1.Classic CTF – Each team has one flag, on successfully stealing the enemy’s team’s flag, the flag is returned and they get a point. Winner is the team with the most points.
2. Enhanced CTF – Each team starts with 8 flags which act as a power source for the bases, when you steal the enemy’s flag you keep it. For every flag a team loses, they’re base will slow down at the rate it sends out recharge pulses, and faster for every flag you gain. The object is to capture all the enemy’s flags thus rendering their base lifeless, leaving just a short firefight to finish them off.
Posted in Laser Tag | Comments Off on Combined Respawn and CTF base
I have started work on the a score box. The idea behind the score box is that at the end of the game, each player shoots the score box and in doing so downloads the log of who hit them to it. The score box then checks the data for any errors and flashes a green LED if correct, Red if not. The score box then sends a formatted string to the connected pc.
I am currently writing a small phyton program which will recieve the logged hits from each gun from the scorebox and process them. The idea is that if every gun knows what gun has hit it, the Python program when it has all the scores, will be able to work out how many hits each player has scored.
As well as giving a detailed “who hit who” breakdown, the program will also give each player an overall score.
Yesterday I made the switch to running the Picaxe chips at 8Mhz. Whilst the guns function fine at 4Mhz, they had problems registering all the hist from the Minigun as it shot faster than the guns could process the hits. Also as the code gains more features it will only get slower, I decided now was a good point in time to boost the speed.
Aside from some minor issues like reloading being two fast and all the sound statements being higher pitched the transition went quite smooth and the guns now pick up all the shots from the mini-gun. This leads to another problem that the mini-gun can kill players even quicker now!!!!
This weekend I have started work on the Admin Box, which when completed will allow me to start implementing persistent game data on the guns. So far I have only really got the physical construction of the box done and laid down the basic core code to write to the screen and read the position of the selector dial switch.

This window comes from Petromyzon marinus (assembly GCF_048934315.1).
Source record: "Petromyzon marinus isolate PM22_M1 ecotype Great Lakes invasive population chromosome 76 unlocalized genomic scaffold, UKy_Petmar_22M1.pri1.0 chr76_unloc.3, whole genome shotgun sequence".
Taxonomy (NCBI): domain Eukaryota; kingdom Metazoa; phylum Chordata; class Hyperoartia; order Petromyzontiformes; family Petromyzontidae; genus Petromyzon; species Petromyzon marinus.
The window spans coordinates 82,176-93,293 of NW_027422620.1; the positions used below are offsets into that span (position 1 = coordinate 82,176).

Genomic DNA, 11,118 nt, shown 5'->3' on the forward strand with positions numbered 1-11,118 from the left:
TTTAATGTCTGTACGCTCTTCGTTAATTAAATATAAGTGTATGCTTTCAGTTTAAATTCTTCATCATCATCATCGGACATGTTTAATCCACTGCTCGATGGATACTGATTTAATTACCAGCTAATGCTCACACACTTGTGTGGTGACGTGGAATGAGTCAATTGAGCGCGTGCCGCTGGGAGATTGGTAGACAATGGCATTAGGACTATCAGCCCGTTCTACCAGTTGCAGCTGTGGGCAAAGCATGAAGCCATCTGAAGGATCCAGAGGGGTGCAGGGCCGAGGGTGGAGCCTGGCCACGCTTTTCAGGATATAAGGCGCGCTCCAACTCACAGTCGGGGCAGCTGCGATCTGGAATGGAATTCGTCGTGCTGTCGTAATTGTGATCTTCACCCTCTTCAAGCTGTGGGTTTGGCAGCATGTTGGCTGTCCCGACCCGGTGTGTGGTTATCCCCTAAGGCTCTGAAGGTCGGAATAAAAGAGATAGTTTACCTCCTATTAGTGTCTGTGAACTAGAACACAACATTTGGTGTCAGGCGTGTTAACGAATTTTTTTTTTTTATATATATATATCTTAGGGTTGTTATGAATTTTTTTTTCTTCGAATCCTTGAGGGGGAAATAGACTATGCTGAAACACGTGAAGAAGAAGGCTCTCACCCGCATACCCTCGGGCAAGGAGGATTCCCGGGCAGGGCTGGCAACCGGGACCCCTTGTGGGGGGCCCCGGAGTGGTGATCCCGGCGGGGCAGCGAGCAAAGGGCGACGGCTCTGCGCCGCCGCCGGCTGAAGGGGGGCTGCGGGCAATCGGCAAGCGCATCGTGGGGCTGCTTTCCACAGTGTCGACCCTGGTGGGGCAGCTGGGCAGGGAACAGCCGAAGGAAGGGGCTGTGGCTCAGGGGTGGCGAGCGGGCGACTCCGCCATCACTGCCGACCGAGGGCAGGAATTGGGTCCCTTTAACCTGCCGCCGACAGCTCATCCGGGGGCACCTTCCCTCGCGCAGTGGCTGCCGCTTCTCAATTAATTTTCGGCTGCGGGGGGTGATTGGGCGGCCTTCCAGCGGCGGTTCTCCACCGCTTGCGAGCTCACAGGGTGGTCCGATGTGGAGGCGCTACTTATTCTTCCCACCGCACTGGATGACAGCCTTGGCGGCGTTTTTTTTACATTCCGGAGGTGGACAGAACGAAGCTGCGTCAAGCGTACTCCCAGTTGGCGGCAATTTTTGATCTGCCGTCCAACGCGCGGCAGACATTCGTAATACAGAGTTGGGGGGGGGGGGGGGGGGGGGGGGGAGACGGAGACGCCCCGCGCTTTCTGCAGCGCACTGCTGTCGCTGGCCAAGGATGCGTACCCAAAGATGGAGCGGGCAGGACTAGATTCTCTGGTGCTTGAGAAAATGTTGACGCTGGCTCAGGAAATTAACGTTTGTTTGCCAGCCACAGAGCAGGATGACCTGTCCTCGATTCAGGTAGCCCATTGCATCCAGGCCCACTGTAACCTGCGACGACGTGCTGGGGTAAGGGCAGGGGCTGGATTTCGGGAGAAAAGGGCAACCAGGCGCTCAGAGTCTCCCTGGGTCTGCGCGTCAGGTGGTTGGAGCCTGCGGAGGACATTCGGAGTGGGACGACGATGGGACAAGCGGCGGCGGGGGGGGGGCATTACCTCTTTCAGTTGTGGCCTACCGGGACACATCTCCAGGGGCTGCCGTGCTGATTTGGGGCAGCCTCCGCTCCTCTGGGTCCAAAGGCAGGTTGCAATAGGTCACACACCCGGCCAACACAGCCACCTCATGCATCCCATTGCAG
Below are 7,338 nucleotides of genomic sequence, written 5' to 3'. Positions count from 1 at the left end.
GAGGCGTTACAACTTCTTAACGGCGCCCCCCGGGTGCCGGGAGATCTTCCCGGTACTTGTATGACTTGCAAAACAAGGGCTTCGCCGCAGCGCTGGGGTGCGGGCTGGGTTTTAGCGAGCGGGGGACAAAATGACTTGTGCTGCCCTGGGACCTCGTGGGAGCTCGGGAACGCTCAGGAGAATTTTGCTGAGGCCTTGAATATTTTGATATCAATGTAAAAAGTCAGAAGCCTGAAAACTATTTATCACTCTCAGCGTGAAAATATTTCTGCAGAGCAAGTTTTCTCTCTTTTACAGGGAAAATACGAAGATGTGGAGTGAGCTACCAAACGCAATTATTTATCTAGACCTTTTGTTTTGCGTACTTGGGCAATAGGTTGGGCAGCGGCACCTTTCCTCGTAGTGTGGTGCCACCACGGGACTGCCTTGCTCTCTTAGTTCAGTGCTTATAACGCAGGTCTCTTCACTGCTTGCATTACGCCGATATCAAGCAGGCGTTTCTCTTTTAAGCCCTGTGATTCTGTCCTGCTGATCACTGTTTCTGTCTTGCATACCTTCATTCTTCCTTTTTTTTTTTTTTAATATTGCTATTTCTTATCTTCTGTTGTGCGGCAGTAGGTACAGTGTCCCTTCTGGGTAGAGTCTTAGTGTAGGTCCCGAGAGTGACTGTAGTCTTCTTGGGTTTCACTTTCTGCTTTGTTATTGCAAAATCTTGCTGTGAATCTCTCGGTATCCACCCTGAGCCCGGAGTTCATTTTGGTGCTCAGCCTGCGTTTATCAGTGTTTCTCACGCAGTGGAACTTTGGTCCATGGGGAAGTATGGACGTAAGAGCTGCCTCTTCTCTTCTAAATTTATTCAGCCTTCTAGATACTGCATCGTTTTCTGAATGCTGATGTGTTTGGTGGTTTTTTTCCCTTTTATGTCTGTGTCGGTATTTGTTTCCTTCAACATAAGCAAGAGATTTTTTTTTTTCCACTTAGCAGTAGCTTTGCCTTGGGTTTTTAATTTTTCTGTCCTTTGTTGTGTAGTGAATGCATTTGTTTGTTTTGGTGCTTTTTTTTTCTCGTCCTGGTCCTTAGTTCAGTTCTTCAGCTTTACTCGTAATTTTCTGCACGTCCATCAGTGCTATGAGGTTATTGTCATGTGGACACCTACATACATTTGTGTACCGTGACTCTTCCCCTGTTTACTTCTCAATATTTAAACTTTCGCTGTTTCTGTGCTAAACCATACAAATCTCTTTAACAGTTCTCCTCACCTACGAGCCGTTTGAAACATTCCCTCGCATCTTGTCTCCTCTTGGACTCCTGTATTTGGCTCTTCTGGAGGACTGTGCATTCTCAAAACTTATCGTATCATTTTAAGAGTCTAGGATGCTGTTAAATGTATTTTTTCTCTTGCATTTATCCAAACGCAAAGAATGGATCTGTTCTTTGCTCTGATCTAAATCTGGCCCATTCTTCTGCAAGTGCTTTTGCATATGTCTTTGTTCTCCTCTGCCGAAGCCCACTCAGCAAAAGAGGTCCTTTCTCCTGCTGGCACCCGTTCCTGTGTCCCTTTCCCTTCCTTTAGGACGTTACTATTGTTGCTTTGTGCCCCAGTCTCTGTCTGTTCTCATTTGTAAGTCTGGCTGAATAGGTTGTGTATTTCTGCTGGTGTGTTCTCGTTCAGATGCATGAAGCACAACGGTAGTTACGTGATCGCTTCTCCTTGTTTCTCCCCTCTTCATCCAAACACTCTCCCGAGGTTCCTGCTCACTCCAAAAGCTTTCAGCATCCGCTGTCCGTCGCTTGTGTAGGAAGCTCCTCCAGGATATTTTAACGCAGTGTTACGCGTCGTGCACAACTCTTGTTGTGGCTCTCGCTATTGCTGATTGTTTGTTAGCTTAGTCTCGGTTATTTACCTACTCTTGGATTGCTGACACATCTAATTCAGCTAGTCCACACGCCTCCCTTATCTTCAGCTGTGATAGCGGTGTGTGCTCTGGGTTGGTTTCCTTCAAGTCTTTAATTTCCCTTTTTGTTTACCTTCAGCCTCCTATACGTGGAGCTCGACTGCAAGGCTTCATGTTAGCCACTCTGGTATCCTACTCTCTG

The Admin Box has 3 buttons, two on top which are used to increase or decrease the currently selected variable and one on the bottom which transmits the current variable. There is also a selector dial switch on the side, this swicthes between all the variables and also selects which commands to transmit.
The unit is using a shiny new 20×4 LCD screen I purchased with a funky blue backlight. Below are a couple of pictures to show the progress so far, expect updates to follow as the box becomes more functional.
One of the major flaws with the LibreTag system in its current state is that if the power is turned off mid game all the variables containing the players health and remaining ammo are lost. This can either be an annoyance or a way to cheat, either way it needed to be fixed.
I toyed with several ideas like saving all variables to the built in EEPROM every 10 seconds or so, but I was worried that after a while I may wear the EEPROM out. There is also the disadvantage that since the save is happening every 10 seconds people could still cheat in that time window. I finally came across the idea of getting the Picaxe chip to detect when the power is turned off and then save all the variables to EEPROM. By using a large capacitor (2000uf) on the 5v supply line, the Picaxe gets just under a second of runtime before the voltage drops too low.
I initially tried lower capacity capacitors but it was only at about 1500uf that the picaxe managed to stay on long enough to detect the power loss. I created a simple IF statement, once the input voltage dropped below about 5.5v (I’m using a 5v LDO regulator) it went into a loop sending a test character out the serial connection to the pc till the power completely dies. During testing what I saw was really strange since at 1000uf nothing was received, but when using a 1500uf capacitor, about 20 characters were received. I would have expected that when using a 1000uf to at least get a couple of characters received, I am guessing this is to do with the logarithmic nature of a capacitor.
Anyway like I said with a 2000uf capacitor the Picaxe stays on for long enough to save the health, ammo and number of remaining clips to EEPROM. With a few more modifications to the code, the gun now reads these values back out at power on and hence the game state is preserved. The only thing now is that I have to re-flash the gun once the health or ammo is depleted, which means I better get working on the Admin box to remotely configure the guns…..